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Burgesses of Preston, Lancashire, and other members of Preston guild merchant
 (1397-1682)
Allegations for marriages in southern England (1687-1694)
The province or archbishopric of Canterbury covered all England and Wales except for the northern counties in the four dioceses of the archbishopric of York (York, Durham, Chester and Carlisle). Marriage licences were generally issued by the local dioceses, but above them was the jurisdiction of the archbishop, exercised through his vicar-general. Where the prospective bride and groom were from different dioceses it would be expected that they obtain a licence from the archbishop; in practice, the archbishop residing at Lambeth, and the actual offices of the province being in London, which was itself split into myriad ecclesiastical jurisdictions, and spilled into adjoining dioceses, this facility was particularly resorted to by couples from London and the home counties, although there are quite a few entries referring to parties from further afield. The abstracts of the allegations given here usually state name, address (street in London, or parish), age, and condition of bride and groom; and sometimes the name, address and occupation of the friend or relative filing the allegation. Where parental consent was necessary, a mother's or father's name may be given. The ages shown should be treated with caution; ages above 21 tended to be reduced, doubtless for cosmetic reasons; ages under 21 tended to be increased, particularly to avoid requiring parental consent; a simple statement 'aged 21' may merely mean 'of full age' and indicate any age from 21 upwards. These are merely allegations to obtain licences; although nearly all will have resulted in the issuing of the licence, many licences did not then result in marriage.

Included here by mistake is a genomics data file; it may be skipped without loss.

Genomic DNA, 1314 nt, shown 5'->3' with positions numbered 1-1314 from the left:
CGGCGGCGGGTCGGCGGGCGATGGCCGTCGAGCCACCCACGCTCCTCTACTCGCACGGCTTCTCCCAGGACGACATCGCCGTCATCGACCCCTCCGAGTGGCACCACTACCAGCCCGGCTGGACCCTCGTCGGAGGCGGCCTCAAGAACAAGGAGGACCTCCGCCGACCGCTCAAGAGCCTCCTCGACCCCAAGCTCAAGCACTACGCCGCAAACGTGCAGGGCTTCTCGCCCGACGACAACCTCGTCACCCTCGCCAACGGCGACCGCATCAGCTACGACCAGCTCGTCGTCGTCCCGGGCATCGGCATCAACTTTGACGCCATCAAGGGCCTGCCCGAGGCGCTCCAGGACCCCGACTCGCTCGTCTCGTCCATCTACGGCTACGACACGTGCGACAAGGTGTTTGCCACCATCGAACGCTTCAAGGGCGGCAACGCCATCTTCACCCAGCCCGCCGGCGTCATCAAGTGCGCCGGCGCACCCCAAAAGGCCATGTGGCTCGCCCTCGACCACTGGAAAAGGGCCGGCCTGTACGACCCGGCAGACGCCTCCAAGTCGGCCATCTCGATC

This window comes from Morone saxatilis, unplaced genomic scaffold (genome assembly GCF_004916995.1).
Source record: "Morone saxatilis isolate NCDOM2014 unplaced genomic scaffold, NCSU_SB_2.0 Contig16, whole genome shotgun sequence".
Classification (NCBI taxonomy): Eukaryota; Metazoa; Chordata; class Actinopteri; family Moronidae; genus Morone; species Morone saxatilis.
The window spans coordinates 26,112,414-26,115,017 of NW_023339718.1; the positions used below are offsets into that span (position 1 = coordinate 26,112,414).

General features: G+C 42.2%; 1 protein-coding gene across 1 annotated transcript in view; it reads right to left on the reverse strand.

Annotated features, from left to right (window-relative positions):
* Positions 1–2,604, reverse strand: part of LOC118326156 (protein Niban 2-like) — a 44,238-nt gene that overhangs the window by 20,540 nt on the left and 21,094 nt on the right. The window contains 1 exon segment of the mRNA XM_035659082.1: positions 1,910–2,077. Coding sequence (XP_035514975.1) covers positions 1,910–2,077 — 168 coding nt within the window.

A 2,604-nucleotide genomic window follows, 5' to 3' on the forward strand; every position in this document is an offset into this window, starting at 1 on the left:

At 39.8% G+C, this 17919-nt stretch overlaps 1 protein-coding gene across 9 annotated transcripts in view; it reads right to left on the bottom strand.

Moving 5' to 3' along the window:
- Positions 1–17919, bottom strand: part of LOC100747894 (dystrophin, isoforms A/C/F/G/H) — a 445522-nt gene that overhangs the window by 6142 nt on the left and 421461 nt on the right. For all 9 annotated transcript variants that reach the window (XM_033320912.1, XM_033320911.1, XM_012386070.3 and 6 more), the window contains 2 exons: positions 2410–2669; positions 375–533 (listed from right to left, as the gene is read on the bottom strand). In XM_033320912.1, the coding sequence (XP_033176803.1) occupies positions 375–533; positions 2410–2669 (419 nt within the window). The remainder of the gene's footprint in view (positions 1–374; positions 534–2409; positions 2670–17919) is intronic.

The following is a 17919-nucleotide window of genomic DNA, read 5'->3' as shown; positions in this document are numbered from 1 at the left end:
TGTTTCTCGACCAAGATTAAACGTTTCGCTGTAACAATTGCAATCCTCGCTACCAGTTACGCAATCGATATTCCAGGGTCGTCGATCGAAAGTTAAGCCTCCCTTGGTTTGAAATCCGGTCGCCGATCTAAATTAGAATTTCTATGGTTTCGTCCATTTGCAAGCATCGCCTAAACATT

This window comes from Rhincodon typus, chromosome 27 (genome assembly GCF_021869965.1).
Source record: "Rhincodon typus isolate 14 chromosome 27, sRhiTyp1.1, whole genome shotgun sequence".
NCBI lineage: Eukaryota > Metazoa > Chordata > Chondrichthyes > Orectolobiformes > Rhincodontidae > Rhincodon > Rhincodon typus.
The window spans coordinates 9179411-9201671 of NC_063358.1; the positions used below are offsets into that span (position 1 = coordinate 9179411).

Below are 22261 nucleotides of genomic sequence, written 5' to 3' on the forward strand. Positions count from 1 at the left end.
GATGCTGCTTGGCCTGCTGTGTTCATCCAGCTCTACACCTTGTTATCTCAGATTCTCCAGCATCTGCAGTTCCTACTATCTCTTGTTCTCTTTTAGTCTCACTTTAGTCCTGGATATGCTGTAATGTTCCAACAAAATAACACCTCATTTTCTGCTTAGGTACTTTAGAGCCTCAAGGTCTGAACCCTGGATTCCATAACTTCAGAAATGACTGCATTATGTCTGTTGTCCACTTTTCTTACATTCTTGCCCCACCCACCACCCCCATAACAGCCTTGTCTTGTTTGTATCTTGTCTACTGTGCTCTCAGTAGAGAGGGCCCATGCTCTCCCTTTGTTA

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Allegations for marriages in southern England
 (1687-1694)
National ArchivesApprentices registered at Liverpool in Lancashire (1750-1754)
Apprenticeship indentures and clerks' articles were subject to a 6d or 12d per pound stamp duty: the registers of the payments usually give the master's trade, address, and occupation, and the apprentice's name, as well as details of the date and length of the apprenticeship. There are central registers for collections of the stamp duty in London, as well as returns from collectors in the provinces. These collectors generally received duty just from their own county, but sometimes from further afield. (The sample entry shown on this scan is taken from a Norfolk return)

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Apprentices registered at Liverpool in Lancashire
 (1750-1754)
People in the News (1770)
Births, marriages and deaths, reports of crimes, trials and hangings, and general news, mainly from England, reported in the Chronicle section of the Annual Register

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People in the News
 (1770)